8 am / Breakfast for champions: no fast food, no restaurant chains. Welcome to a food market that dates back to the 1890s where locals drop by for fresh produce and gourmands savour local flavours at their very best. Reading Terminal Market is among America’s oldest closed markets and the one spot you need to bring your big appetite. There’s everything from creamy Philadelphia cheesecake to sinful cheesesteak in the mix.

Downtown Philadelphia

10 am / Philly from up above: a clear morning is a great time to take in the views from the One Liberty Observation deck. Located on the 57th floor, this is the highest viewing deck in the city and offers sweeping views of the city and its landmarks including the emblematic 1920s Benjamin Franklin bridge that connects with New Jersey.  

11 am / Ivy league connection: Philadelphia’s reputation as a centre for innovation and learning owes heavily to UPenn and some of its fine institutions like the Wharton Business School. Do make time for a campus tour that makes stops at some of the university’s architecturally significant buildings including its imposing library and also the famous Love sign – after all, Philadelphia is the city of brotherly love! I ended my walk around the fascinating campus with lunch at Goldie, an Israeli diner within Franklin’s Table a popular campus hangout where falafel sandwiches and tahina milkshakes rule the roost. The University Museum is another must do; their Egypt section alone is home to 40,000 plus objects.

Longwood Gardens

3 pm / do time with Al Capone: it was once home of America’s most notorious history-sheeters. The Eastern State Penitentiary pioneered modern prisons as we know them, anywhere in the world. It opened in 1829, at a time solitary confinement was unheard of. It ceased to become a prison in 1971 and opened to the public for tours. You can check out the cell where Al Capone did time and also marvel at the architecture of one of the world’s first modern prisons.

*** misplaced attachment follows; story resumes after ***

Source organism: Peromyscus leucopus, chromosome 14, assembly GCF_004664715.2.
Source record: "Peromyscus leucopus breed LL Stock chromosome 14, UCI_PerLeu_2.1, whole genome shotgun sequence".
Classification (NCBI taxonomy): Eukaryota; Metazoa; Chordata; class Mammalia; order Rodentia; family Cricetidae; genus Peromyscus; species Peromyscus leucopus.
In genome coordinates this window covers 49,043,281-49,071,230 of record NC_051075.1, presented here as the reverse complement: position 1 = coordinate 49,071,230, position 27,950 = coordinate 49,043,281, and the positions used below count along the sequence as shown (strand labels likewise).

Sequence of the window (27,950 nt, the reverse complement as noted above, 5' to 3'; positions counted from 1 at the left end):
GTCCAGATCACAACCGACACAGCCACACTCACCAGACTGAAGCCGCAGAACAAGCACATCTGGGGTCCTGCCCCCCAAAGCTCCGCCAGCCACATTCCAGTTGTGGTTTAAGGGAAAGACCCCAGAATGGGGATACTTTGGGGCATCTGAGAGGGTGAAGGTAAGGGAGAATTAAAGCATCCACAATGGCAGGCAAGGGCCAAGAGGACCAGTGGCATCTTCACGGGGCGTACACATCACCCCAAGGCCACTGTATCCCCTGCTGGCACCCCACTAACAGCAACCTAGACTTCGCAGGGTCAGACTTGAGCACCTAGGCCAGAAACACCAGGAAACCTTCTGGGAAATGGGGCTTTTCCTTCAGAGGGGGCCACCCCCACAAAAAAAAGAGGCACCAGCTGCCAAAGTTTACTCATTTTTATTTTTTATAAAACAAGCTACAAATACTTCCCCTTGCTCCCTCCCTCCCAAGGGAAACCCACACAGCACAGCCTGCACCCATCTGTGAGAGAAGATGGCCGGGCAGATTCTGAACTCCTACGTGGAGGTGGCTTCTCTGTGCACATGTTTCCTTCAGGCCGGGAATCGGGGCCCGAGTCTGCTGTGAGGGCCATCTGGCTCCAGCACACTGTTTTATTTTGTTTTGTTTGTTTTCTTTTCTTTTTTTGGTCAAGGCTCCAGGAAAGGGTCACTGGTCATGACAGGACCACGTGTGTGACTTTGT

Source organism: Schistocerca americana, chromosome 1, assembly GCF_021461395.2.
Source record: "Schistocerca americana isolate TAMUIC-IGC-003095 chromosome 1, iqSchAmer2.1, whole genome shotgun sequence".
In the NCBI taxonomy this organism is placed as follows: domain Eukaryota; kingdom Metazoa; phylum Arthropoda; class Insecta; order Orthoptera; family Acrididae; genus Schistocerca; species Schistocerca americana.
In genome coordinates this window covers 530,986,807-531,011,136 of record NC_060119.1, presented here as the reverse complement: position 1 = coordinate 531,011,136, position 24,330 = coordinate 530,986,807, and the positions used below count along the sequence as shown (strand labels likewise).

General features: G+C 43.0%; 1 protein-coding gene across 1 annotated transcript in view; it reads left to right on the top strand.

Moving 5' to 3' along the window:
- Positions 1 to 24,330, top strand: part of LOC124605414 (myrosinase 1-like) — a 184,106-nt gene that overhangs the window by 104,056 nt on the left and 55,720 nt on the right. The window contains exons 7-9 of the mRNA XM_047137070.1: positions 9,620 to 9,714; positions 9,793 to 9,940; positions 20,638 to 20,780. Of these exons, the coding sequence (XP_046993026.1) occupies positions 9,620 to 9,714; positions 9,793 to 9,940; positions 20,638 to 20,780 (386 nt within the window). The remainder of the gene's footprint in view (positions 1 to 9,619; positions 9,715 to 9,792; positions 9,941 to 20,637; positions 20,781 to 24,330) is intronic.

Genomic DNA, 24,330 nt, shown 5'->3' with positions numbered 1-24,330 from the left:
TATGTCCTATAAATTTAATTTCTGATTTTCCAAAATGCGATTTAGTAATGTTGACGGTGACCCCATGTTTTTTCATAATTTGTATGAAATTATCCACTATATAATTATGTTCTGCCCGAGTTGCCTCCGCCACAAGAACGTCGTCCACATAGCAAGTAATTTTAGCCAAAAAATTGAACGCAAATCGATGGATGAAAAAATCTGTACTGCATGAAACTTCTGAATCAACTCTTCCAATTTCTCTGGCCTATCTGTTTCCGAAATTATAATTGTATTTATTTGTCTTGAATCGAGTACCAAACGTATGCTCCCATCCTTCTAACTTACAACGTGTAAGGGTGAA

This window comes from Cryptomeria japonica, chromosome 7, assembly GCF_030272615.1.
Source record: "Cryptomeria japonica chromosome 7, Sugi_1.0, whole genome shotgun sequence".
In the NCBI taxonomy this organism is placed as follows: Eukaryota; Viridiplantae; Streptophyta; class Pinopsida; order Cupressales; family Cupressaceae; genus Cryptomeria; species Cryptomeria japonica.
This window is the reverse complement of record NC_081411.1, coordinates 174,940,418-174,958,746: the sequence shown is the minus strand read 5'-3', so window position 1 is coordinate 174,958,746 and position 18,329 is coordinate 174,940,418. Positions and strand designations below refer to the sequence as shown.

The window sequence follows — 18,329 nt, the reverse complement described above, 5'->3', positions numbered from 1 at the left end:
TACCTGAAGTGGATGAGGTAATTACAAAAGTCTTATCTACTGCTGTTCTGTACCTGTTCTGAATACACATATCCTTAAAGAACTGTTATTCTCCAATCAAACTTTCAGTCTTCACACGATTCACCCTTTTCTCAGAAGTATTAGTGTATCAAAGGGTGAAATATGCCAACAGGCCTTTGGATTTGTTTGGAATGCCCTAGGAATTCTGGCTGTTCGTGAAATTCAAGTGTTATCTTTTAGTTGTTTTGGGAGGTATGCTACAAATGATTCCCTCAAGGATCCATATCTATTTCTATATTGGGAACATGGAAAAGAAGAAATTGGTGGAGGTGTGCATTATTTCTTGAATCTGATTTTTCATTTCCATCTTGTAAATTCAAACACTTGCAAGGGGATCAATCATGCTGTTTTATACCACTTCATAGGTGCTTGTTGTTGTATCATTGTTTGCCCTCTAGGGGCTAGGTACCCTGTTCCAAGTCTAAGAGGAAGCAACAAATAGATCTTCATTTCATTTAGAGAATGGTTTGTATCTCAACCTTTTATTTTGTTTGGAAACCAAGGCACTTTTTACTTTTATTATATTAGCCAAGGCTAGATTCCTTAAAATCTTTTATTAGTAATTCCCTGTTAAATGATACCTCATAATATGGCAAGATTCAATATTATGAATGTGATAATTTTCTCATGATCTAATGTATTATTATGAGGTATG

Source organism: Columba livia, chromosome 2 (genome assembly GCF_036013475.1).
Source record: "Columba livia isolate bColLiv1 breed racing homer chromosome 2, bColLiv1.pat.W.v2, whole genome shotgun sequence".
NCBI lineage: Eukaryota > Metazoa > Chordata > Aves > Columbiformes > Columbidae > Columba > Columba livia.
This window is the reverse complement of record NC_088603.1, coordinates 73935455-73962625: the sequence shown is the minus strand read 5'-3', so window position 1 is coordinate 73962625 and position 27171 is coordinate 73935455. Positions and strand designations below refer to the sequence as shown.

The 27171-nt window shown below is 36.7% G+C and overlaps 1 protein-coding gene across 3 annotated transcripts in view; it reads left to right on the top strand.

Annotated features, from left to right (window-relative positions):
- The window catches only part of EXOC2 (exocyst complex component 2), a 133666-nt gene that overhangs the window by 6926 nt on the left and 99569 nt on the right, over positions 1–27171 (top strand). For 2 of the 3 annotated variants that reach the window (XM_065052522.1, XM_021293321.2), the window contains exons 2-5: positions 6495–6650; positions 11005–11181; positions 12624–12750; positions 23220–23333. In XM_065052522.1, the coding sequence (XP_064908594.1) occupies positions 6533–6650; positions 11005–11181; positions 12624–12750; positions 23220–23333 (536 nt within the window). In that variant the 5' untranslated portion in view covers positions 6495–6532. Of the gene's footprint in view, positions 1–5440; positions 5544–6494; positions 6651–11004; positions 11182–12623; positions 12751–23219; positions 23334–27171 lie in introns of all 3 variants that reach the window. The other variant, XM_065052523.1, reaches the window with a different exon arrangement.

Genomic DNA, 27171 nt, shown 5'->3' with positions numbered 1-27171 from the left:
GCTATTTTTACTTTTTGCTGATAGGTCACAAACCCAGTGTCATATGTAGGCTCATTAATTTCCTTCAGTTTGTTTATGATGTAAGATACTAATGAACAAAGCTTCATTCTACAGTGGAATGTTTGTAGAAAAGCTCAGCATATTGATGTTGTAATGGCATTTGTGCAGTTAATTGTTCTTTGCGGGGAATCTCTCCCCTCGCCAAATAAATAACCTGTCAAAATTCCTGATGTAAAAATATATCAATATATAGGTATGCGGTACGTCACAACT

5 pm/good for the ‘gram’: until the 1970s these steps used to be referred to as the entrance to the Philadelphia Museum of Art, now they’re the Rocky Steps. This is where Sylvester Stallone does his famous Rocky Run in the first Rocky film that has become a symbol of the underdog triumph. This has been reprised by fans and visitors who do the 72-step run for their spot of Instagram fame. I managed the up and down run without a pause, before ending up with another photo opp next to the bronze Rocky statue near the steps.

The Rocky Statue

8 pm / Beer up. More than one for the road: almost every American city claims to serve the nation’s best craft beer. Philly is not far behind. I’d certainly recommend Yards, a small craft brewery that is now popular with beer nerds from all over for their spin on British and European beers. They even have a special line of Founding father beers named after the likes of Washington and Jefferson (no kidding). Their large industrial style pub located within the brewery also serves the hottest chicken wings in town. Yes, Philadelphia never stops throwing up surprises.